Seminars, conferences, and vendor briefings are back. After almost three years, it is as if the floodgates have opened. I grapple with the question of attending them or allowing team members to do so.
I tend to be ruthlessly picky about the conferences that I attend and the speaking engagements I accept. The general rule of thumb is that the benefits of attending should outweigh the immediate demands of my daily work. These are the decision-making strategies that work for me.
Why should I attend?
Will I gain any new knowledge? Is it currently pertinent? Which of my present initiatives, plans, or activities will benefit from the event?
Are the attendees and speakers worth connecting with? Do I have any specific inquiries prepared for the vendors or speakers?
Is it for the opportunities to network and catch up with industry friends? Or do I just need a break from the daily routine?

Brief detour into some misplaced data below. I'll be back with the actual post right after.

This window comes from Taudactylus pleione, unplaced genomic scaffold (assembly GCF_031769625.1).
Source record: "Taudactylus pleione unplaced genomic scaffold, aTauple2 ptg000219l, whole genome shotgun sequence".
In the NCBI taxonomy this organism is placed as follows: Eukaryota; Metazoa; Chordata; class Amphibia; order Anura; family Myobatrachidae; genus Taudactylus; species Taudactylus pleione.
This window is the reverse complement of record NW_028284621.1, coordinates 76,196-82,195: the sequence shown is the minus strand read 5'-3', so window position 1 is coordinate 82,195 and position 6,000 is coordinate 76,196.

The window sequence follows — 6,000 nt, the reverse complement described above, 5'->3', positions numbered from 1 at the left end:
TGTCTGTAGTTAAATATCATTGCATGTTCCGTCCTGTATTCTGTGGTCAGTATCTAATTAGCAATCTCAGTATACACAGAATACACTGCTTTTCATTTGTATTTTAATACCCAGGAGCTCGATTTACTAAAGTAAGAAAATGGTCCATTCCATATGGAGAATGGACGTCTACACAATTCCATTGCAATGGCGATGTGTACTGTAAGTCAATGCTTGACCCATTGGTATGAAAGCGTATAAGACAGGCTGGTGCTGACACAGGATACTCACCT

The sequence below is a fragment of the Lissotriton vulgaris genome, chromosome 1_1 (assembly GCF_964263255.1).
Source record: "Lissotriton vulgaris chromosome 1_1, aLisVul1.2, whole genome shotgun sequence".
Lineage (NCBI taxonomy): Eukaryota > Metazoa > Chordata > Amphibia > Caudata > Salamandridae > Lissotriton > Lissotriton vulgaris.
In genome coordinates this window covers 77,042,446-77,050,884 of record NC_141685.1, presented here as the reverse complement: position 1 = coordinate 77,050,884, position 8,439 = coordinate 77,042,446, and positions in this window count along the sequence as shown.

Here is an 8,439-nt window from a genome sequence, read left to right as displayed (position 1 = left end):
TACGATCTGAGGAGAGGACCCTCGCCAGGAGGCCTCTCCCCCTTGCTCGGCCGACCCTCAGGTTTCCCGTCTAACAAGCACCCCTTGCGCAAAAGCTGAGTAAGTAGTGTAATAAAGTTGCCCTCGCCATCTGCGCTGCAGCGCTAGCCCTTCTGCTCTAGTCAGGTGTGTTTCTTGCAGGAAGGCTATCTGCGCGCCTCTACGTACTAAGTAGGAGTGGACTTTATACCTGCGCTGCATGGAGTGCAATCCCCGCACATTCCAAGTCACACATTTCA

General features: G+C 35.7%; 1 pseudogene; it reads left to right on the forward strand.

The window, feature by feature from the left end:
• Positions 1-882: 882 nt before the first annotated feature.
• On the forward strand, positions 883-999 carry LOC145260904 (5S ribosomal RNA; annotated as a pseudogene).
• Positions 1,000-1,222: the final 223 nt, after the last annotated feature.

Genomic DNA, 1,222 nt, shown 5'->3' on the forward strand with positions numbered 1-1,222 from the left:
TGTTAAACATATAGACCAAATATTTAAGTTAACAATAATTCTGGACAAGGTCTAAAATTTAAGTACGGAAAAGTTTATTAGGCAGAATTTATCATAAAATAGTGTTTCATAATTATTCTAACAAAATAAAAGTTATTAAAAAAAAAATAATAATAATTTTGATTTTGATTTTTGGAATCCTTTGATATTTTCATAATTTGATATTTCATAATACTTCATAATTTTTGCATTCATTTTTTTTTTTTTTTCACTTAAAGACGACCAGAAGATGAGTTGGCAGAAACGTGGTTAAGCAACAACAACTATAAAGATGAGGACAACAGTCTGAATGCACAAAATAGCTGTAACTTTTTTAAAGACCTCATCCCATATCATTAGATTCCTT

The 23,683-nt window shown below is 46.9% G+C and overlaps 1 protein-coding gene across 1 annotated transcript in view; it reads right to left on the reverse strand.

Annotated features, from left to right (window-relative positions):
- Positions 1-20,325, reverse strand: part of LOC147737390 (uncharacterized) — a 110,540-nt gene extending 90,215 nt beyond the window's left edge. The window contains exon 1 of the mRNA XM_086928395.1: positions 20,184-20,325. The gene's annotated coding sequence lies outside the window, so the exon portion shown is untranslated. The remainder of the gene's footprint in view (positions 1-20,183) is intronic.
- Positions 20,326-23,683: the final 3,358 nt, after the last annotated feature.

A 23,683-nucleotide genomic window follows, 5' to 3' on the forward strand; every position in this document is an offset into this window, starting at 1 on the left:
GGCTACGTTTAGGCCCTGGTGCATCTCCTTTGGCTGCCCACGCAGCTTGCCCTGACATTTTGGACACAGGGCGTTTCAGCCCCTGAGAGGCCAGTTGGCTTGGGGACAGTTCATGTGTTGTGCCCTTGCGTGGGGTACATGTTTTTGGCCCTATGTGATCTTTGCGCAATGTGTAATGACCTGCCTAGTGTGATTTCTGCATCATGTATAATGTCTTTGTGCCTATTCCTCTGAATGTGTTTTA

At the event,
I attempt to connect the information that is being presented to my current work to assess any immediate applications.
I write down three takeaways that I will use in the next two to three weeks.
I balance reconnecting with former acquaintances with meeting new industry contacts.
After the event
I brief my team on the key takeaways from the event.
I assign any tasks that come up as a result of the learning.
I file away any new concepts in the idea book if they are not immediately useful.
The same approach would be used if members of my team requested to attend an event.
The team members are required to brief the rest of the team even if they attended the same event as I did. Their perspectives and takeaways are frequently different and add a lot of value to our strategies.
How do you decide on attending a conference? What strategies work for you in maximizing the time spent away from work?